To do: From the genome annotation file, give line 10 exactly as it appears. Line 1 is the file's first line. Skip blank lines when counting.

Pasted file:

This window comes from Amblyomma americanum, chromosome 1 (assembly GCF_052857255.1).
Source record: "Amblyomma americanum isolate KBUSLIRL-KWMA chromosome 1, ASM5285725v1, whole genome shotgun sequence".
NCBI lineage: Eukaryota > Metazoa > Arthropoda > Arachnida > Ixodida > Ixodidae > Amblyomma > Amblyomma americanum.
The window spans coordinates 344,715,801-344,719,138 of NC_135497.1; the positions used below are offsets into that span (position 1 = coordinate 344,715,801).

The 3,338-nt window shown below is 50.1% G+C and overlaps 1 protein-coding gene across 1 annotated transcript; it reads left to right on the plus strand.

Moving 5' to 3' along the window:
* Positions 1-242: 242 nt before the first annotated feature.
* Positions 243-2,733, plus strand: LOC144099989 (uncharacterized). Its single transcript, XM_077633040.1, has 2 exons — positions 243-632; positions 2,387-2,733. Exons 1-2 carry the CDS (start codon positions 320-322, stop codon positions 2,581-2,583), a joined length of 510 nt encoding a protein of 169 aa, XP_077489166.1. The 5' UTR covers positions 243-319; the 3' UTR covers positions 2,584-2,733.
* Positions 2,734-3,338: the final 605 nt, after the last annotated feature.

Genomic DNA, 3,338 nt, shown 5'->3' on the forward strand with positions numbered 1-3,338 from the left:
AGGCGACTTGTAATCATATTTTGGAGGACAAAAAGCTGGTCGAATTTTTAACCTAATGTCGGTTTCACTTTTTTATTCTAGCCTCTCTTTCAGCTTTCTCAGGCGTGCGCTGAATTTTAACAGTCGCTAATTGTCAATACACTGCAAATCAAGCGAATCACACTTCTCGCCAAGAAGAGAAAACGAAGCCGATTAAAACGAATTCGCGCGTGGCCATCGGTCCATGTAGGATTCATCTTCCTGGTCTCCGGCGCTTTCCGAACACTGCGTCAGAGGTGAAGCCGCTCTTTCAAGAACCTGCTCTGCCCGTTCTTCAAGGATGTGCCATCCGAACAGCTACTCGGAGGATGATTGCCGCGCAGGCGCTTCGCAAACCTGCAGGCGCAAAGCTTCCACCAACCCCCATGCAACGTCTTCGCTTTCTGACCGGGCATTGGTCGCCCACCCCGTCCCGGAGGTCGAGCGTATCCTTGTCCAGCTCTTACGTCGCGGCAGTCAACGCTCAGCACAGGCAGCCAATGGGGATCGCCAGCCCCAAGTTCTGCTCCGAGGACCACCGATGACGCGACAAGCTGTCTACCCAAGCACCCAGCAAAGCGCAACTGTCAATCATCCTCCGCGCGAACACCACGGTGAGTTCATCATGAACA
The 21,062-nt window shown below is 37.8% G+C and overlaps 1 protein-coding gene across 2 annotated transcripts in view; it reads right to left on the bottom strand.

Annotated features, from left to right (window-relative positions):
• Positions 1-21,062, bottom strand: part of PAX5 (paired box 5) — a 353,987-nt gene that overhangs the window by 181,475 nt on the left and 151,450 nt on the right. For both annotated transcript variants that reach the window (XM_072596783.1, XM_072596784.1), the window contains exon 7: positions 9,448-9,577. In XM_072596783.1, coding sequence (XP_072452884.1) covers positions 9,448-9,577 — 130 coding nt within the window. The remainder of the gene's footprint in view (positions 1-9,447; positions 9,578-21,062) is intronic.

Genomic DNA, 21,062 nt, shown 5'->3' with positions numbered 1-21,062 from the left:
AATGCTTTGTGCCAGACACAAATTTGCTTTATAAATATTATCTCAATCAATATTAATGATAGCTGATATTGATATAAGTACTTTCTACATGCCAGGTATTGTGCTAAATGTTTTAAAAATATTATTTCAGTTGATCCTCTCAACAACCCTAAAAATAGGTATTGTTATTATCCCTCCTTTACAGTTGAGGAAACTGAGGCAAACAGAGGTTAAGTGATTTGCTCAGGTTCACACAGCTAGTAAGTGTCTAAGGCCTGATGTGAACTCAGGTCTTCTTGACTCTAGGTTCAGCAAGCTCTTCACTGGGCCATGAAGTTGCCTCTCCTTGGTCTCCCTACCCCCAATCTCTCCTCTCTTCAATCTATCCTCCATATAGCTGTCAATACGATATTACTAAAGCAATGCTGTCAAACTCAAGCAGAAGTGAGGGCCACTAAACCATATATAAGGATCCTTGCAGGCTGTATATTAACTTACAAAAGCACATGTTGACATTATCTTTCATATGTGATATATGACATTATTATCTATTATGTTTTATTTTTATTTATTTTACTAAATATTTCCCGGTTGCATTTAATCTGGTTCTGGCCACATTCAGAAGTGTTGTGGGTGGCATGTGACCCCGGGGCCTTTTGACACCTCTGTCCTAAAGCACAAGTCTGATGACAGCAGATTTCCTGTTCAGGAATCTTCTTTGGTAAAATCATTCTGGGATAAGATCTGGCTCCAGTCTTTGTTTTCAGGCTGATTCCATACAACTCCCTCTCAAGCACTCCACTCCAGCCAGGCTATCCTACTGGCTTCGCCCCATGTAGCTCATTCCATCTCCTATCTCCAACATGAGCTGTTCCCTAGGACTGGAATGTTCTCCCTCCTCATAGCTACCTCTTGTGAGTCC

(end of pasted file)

Genomic DNA, 3,338 nt, shown 5'->3' on the forward strand with positions numbered 1-3,338 from the left: